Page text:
Tuesday, May 13, 2014

169. Stylogomphus sp. 2

Number: 169 
Family:   Gomphidae
Genus: Stylogomphus sp. 2
Species: Stylogomphus sp. (yet to be described)
Common name(s):N/A
Synonyms: N/A 
Habitat: Forested rocky stream
 Province(s) sighted: Pa La-U Waterfall (Pratchup Khirikhan)
Sightings (by me): Several males and one female
In flight (that I have seen): May (2014) 
Species easily confused with: -

Working my way carefully up the beautiful Pa La-U waterfall, a tiny female Gompid landed right between my legs (I almost stood on it). I managed to get some decent photos of it from above and then it flew away. I had no idea what it was and it was easily the smallest Gomphid I had ever seen. Then, I saw a similar-sized male. Then another and another. There were at least 6-7 males present and I was able to get some decent photos of them. When I returned home, I posted my findings on "Dragonflies of Thailand" on Facebook and the feedback was unanimous (Noppadon Makbun, Pattarawich Dawwrueng, Kroolek Reinthong): Stylogomphus sp. (not yet described as far as I am aware). I had actually seem a solitary male once before at Nam Nao NP, but that one was much larger in size, whereas these were tiny. Also, I think the appendages differ slightly too. However, where I can tell the difference from my photos (and not just memory), is through the number of antenodal crossviens. Stylogomphus sp. 2 from Kaeng Krachan has 9-10 antenodal crossveins, whereas Stylogomphus sp. 1 from Petchabun has 15. You can see images of the Petchabun specimen here.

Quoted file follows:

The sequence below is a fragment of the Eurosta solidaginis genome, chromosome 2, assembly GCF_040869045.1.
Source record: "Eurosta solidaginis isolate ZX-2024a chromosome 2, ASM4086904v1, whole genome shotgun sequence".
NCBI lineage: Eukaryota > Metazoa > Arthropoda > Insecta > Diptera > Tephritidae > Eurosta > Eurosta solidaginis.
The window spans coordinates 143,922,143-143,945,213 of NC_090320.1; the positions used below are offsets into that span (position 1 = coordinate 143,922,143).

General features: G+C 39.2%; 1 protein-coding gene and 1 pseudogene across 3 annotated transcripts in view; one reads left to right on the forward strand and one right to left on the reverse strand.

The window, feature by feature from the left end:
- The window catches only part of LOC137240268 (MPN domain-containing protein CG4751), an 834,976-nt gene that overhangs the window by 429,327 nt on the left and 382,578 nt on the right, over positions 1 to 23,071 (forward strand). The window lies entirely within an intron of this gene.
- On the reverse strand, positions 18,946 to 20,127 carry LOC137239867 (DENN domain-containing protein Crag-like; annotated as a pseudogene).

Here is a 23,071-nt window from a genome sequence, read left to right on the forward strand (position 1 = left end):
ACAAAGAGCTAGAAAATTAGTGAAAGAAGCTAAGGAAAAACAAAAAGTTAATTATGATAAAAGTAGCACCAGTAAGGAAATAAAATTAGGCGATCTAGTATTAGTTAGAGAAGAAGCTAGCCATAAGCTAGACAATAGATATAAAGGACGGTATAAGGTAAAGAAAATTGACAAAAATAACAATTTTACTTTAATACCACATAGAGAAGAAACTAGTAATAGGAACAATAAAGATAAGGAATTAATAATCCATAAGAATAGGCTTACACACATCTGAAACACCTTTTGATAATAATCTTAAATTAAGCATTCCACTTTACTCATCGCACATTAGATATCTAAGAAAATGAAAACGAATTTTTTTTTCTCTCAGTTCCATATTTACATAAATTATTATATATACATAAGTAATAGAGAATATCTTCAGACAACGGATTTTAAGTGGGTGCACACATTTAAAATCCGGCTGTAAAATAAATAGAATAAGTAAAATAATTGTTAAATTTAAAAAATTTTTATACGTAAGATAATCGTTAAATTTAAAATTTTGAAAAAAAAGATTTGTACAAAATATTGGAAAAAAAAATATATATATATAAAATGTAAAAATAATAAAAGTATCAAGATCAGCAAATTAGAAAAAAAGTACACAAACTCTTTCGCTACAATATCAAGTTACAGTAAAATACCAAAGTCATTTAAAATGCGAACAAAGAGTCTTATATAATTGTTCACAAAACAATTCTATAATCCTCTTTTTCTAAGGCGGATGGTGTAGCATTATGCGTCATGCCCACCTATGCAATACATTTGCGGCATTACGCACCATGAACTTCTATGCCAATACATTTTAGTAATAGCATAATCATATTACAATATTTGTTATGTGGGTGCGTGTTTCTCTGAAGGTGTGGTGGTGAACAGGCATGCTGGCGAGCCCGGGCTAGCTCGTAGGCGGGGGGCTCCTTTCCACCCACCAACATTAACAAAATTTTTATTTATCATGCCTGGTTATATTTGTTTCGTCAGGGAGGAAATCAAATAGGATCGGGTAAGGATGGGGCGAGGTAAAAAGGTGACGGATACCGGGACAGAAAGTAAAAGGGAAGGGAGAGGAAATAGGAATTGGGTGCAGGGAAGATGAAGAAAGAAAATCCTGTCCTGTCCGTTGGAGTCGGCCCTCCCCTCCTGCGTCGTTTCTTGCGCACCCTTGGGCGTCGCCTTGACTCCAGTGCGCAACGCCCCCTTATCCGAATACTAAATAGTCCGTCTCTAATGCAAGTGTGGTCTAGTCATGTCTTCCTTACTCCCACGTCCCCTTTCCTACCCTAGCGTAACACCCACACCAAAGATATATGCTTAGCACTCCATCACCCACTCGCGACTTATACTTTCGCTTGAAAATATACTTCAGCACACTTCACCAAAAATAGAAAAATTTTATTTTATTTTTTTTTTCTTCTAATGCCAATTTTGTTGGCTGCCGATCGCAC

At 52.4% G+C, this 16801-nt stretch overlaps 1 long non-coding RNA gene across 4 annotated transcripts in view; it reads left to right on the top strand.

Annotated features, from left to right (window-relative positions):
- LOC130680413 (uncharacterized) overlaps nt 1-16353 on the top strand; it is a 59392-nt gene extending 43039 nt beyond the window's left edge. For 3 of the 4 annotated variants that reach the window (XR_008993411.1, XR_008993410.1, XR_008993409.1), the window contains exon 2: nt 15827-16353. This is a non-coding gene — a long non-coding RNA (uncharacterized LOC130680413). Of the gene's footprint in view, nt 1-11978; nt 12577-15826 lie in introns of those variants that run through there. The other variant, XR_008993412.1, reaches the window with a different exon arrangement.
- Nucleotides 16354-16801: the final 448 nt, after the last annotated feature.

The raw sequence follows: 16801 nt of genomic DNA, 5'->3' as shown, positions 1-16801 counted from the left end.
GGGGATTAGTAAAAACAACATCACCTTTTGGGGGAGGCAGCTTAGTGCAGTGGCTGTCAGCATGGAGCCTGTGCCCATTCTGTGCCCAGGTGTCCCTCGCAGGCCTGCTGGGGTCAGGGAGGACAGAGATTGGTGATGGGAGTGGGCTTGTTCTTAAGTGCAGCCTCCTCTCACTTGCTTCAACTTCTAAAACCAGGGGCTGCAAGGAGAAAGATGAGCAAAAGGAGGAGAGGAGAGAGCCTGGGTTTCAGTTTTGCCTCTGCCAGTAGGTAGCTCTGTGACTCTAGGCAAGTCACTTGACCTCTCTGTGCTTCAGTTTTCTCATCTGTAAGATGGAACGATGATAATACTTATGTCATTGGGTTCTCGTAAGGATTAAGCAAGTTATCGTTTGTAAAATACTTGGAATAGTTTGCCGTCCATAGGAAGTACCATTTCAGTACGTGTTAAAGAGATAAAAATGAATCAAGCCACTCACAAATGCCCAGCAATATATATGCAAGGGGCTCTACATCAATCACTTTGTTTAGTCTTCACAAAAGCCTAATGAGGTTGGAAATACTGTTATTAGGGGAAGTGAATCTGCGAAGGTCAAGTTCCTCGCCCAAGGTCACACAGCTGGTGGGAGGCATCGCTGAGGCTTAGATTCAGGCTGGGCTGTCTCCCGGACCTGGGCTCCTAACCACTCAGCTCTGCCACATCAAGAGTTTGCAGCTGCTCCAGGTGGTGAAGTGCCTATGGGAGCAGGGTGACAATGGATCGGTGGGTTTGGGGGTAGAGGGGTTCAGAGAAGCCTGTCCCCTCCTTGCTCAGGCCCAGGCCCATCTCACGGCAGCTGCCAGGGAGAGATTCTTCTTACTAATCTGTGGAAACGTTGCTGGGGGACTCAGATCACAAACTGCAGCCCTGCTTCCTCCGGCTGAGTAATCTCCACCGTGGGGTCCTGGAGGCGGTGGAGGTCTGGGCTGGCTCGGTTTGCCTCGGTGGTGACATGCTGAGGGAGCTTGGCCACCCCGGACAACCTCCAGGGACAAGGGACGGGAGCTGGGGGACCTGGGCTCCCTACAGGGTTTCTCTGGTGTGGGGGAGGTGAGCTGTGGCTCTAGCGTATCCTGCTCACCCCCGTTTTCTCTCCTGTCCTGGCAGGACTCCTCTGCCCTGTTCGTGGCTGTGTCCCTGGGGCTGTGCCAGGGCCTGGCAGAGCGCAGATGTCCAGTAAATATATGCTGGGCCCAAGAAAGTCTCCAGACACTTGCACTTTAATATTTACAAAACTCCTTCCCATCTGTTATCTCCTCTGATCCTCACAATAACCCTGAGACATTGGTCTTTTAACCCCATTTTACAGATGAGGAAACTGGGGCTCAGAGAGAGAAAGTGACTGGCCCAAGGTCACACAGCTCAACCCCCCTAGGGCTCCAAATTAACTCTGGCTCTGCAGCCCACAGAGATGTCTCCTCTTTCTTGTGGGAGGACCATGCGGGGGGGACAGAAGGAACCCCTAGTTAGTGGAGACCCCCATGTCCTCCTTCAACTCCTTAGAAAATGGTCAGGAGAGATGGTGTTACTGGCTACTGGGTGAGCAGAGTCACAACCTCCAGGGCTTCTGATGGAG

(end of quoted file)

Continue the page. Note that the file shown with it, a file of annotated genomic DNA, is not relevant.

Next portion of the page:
The male
A tiny fellow that doesn't seem to fly far, but instead flies from rock to rock. Though superficially a typical-looking Gomphid, its appendages are unique (which is what gives it is name, I believe).

The appendages are like the stylus of an old record player (hence its name) ...

Wing venation
Here, you can easily compare the crossveins of the species I found at Kaeng Krachan and Petchabun. Somewhat different I think!
... and another specimen with 10 antenodal crossveins ...

 The female
The female is difficult to ID. However, it was also tiny making life easy for me (I only managed photos from this angle as it was perching directly between my feet).

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